Bassem Youssef's El-Bernameg show will return to TV screens on Friday after a three month halt.
The weekly satirical show will be aired on MBC Misr TV channel after Youssef fell out with his former channel CBC.
The internationally renowned show was pulled off the air by private satellite channel CBC following the first episode of the third season after supporters of army chief Abdel-Fattah El-Sisi complained Youssef had mocked them.
Some critics accused Youssef of "fronting" for the now-banned Muslim Brotherhood which has been locked in a fierce struggle against the state since the ouster of president Morsi on 3 July.
QSoft, the production company behind Youssef's show, terminated its contract with CBC after the latter accused QSoft and Youssef's crew of breaching the contract between them.
In an interview with Amr El-Laithy on Al-Hayat TV channel on Saturday night, Youssef said he had chosen to join MBC Misr because it is an Egyptian channel with an Egyptian identity, "falls under Egyptian law" and airs from the Media Production City in 6 October City.
Regarding the state of democracy in post-Morsi Egypt, Youssef sarcastically said: "My show will be aired on Friday; if it continues without suspension then it is a democratic state."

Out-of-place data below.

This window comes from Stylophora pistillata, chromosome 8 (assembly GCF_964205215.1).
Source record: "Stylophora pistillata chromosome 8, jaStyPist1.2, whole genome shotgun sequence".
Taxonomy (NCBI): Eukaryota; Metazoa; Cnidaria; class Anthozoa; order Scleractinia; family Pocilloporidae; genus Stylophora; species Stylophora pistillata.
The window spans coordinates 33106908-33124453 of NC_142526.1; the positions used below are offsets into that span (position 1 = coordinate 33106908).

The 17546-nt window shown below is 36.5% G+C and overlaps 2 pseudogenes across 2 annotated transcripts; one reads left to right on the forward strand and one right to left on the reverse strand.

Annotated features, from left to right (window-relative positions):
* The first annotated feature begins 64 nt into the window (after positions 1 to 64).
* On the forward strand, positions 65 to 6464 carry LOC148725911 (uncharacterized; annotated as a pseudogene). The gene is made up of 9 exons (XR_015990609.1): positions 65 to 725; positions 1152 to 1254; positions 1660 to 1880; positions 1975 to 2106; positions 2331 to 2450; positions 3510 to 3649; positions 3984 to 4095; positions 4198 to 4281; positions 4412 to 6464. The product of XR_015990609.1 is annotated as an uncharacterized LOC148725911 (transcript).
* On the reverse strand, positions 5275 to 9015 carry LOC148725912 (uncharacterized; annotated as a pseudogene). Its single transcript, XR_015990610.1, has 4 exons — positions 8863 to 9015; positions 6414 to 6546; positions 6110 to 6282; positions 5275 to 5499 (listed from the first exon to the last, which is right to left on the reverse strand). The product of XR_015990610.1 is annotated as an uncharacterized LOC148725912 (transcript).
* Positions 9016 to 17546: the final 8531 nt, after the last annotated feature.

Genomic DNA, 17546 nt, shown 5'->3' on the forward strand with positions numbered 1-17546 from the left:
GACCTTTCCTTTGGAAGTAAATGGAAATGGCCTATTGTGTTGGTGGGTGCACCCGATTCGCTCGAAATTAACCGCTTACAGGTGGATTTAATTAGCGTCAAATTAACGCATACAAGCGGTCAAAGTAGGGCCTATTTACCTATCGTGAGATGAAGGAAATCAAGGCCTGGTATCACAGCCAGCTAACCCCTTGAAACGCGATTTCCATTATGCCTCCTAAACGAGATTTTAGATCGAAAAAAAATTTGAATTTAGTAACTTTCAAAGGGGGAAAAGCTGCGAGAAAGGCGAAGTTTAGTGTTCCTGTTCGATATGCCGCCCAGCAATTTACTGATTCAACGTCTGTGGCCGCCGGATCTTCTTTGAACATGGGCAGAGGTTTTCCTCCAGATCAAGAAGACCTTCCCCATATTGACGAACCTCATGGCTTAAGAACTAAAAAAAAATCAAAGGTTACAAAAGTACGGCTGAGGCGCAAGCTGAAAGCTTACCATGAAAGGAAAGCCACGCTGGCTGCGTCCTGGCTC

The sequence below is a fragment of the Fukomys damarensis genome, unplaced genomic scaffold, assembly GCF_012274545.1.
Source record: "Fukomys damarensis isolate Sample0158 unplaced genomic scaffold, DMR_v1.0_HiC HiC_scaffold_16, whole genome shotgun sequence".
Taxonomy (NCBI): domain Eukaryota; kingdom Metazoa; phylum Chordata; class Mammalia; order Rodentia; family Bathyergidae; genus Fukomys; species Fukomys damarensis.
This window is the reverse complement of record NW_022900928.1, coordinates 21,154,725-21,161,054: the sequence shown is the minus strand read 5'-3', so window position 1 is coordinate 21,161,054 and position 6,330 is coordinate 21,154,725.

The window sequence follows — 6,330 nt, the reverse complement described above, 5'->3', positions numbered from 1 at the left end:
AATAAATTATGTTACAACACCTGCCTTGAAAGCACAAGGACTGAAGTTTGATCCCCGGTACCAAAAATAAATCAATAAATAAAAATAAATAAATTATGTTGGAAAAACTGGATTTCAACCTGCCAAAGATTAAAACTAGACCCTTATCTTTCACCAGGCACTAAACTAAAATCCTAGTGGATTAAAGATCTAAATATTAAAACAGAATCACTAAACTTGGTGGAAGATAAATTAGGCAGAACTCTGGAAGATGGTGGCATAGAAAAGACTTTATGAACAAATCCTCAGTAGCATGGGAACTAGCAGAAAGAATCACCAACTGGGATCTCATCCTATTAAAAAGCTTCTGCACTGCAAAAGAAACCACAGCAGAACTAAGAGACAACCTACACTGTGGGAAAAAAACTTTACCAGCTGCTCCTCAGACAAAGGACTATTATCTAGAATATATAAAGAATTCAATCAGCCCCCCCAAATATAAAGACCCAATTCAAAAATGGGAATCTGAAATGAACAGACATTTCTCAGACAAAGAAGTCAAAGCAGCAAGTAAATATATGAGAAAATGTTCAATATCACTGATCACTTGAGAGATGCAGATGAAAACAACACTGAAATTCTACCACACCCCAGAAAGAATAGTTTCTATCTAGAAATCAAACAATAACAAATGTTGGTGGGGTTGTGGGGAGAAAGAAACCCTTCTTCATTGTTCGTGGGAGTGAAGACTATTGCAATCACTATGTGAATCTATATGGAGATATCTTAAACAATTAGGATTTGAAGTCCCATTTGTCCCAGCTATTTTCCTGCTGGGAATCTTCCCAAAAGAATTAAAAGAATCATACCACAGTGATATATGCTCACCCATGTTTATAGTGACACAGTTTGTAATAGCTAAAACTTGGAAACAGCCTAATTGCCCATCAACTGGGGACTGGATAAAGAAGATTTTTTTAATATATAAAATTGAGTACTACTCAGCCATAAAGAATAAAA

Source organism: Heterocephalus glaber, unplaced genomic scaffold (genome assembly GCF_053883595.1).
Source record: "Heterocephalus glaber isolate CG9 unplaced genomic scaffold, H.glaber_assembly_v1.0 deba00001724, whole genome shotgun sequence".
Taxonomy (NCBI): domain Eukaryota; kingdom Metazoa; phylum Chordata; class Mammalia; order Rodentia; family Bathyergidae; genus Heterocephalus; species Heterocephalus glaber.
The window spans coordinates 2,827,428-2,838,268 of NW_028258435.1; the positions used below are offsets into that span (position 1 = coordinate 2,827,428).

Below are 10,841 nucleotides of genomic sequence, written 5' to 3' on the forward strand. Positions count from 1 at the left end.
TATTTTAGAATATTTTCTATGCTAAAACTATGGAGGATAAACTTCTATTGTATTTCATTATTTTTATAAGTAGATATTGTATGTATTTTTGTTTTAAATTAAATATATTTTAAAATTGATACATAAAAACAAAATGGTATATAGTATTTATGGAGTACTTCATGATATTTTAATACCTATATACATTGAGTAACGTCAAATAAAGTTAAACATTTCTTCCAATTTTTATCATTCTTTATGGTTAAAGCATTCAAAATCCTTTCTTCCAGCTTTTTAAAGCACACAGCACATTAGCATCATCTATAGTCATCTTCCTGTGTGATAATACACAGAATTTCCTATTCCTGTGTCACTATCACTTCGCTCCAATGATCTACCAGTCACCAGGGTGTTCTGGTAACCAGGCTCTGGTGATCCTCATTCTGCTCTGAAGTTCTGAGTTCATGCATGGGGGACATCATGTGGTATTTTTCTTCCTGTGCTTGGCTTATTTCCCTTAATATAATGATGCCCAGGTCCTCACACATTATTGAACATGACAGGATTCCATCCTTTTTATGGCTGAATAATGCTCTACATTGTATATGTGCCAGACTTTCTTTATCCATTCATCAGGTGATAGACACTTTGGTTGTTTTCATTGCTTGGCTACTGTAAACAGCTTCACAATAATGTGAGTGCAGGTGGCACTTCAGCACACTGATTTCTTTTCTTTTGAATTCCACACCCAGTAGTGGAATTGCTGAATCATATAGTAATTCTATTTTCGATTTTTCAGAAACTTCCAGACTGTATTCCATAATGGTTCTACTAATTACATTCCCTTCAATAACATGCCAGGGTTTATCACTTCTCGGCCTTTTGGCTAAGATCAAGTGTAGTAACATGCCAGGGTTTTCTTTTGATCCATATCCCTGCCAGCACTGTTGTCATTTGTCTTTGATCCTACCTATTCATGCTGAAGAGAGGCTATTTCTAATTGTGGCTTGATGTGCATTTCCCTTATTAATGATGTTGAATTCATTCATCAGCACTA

Prosecutors are still investigating complaints by El-Sisi supporters that Youssef insulted the popular defense minister and the Egyptian armed forces on his show.
Youssef told El-Laithy that he did not insult the army on his show, adding that accusations he is an apologist for the Brotherhood are baseless.
The physician turned satirist after the 25 January revolution said he spent the year of Morsi's presidency criticising the Islamist leader much to the liking of those who are now denouncing him.
Youssef expressed opposition to a potential El-Sisi presidential bid saying he believes the army should stay out of politics.
"Whoever runs against El-Sisi won't be running against him but rather against the military establishment and that is not possible," explained Youssef.
Youssef said he might vote for either Nasserist politician Hamdeen Sabbahi or former foreign minister Amr Moussa.
Sabbahi is set to announce his decision to run soon and has been portraying himself as the only revolutionary candidate, while also being critical of a potential El-Sisi candidacy. Moussa, a strong backer of El-Sisi, has said he does not wish to run.
On Monday, the Supreme Council of the Armed Forces empowered Field Marshal Abdel-Fattah El-Sisi to run for president, describing it as a "mandate and an obligation." El-Sisi is yet to announce if he will run or not.